Two experiments using rats were conducted to determine whether the retrieval of a memory could be brought under the control of new contextual cues that had not been present at the time of training. In Experiment 1, rats were trained in one context and then exposed to different contextual cues immediately, 60 min, or 120 min after training. When tested in the shifted context, rats that had been exposed shortly after training treated the shifted context as if it were the original context. The control that the previously neutral context had over retrieval disappeared with longer posttraining delays, suggesting the importance of an active memory representation during exposure. Experiment 2 replicated the basic finding and demonstrated that the transfer of retrieval cues was specific to the contextual cues present during exposure. These findings with rats are consistent with findings from infant research (see, e.g., Boller & Rovee-Collier, 1992) that have shown that a neutral context can come to serve as a retrieval cue for an episode experienced elsewhere.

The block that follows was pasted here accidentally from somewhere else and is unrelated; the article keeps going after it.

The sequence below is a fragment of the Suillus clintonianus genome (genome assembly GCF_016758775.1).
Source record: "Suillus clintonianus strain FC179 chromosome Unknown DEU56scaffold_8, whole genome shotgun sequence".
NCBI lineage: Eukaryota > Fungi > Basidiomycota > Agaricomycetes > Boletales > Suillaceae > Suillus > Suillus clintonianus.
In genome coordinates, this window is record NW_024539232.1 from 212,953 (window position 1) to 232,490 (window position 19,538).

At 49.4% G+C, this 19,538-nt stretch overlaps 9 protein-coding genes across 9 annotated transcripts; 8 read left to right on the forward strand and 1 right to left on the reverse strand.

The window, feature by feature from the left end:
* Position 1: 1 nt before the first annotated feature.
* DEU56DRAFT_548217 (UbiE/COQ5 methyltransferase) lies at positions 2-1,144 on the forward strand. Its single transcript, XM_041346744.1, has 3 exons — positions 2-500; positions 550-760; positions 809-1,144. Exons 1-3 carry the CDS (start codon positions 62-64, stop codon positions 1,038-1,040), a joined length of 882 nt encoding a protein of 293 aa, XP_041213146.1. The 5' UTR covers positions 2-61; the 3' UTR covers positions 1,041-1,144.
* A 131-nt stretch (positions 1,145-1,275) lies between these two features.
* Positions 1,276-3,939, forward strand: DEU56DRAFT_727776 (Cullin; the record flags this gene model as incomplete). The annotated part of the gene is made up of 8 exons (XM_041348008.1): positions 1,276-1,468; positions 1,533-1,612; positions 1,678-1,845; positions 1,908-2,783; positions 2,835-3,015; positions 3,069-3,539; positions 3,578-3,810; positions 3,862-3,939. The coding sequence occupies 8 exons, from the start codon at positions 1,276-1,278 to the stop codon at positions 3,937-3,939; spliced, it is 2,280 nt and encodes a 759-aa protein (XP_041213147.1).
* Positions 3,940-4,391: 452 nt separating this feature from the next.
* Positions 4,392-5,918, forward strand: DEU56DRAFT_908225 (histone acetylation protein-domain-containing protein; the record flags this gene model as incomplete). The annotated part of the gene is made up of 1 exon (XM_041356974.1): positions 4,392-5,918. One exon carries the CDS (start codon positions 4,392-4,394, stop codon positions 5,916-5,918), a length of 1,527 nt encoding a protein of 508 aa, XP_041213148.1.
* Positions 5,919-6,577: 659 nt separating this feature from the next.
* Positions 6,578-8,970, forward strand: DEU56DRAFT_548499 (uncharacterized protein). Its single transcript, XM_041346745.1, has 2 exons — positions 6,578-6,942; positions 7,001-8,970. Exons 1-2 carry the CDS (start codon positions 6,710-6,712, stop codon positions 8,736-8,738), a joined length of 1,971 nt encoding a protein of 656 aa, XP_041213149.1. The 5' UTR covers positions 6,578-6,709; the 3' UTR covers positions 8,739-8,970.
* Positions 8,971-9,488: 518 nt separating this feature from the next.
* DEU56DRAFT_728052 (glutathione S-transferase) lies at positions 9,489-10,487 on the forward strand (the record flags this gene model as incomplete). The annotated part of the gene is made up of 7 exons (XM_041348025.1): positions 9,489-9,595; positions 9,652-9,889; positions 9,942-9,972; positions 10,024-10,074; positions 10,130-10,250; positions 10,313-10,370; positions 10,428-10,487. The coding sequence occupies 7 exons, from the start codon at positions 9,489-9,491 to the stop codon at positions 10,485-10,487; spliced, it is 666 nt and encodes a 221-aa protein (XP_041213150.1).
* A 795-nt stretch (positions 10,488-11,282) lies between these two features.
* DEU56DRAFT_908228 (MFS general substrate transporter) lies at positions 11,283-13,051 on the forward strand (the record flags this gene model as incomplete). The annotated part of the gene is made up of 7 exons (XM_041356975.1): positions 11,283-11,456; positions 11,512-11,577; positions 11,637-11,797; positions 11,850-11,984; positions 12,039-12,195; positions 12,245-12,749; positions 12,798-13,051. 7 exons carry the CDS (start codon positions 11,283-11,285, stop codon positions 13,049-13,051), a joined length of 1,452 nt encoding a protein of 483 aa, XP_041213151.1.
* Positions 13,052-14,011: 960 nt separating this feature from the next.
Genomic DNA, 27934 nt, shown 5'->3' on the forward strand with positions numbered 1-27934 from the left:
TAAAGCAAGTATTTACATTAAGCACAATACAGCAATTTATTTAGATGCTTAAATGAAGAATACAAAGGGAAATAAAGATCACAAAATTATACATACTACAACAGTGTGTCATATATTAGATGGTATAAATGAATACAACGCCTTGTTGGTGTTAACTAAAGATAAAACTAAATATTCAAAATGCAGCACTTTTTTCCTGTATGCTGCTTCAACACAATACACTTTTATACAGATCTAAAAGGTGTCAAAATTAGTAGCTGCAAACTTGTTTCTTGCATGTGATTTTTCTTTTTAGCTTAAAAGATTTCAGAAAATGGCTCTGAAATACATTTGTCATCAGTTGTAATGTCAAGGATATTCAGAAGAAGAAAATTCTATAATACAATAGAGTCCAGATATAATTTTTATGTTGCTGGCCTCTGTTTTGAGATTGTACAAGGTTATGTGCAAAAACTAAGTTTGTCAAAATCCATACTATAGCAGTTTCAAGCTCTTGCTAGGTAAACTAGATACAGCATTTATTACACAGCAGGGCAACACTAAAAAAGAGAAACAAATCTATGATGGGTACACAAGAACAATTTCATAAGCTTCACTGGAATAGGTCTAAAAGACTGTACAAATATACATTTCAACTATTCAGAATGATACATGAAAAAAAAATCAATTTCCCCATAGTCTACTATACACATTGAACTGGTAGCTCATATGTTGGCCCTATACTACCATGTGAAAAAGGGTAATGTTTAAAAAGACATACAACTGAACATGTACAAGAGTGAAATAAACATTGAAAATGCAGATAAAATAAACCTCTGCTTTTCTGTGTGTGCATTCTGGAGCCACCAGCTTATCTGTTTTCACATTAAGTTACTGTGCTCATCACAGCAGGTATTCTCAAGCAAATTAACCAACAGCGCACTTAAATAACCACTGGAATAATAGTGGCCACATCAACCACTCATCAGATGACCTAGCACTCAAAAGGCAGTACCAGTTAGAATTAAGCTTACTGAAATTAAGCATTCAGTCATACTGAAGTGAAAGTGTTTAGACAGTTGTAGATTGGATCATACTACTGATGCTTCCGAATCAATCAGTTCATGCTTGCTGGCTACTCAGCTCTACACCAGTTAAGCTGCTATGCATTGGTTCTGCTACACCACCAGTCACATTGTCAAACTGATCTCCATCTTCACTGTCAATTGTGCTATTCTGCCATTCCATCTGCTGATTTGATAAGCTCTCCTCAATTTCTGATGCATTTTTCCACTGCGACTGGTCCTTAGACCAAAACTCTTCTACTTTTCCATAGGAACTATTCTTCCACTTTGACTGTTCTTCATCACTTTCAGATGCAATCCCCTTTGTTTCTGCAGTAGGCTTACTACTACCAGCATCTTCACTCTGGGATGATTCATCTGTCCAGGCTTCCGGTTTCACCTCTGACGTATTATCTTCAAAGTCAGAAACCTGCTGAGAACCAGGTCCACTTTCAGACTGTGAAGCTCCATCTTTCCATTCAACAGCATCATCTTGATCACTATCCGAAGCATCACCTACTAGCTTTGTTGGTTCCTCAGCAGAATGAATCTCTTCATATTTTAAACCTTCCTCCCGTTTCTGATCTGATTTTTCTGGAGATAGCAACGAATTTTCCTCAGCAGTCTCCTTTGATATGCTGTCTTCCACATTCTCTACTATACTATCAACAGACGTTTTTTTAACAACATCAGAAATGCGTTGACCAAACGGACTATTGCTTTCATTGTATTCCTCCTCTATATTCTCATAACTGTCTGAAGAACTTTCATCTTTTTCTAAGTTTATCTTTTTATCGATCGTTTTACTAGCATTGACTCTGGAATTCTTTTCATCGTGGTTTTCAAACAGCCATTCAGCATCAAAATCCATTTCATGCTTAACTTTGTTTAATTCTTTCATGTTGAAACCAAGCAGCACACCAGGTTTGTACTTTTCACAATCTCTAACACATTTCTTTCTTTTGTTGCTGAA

Psychonomic Bulletin & Review
Briggs, James F.; Fitz, Kelly I.; Riccio, David C. (2007). Transfer of Memory Retrieval Cues in Rats. Psychonomic Bulletin & Review 14(3) 495-499. doi: 10.3758/BF03194096. Retrieved from https://oaks.kent.edu/psycpubs/23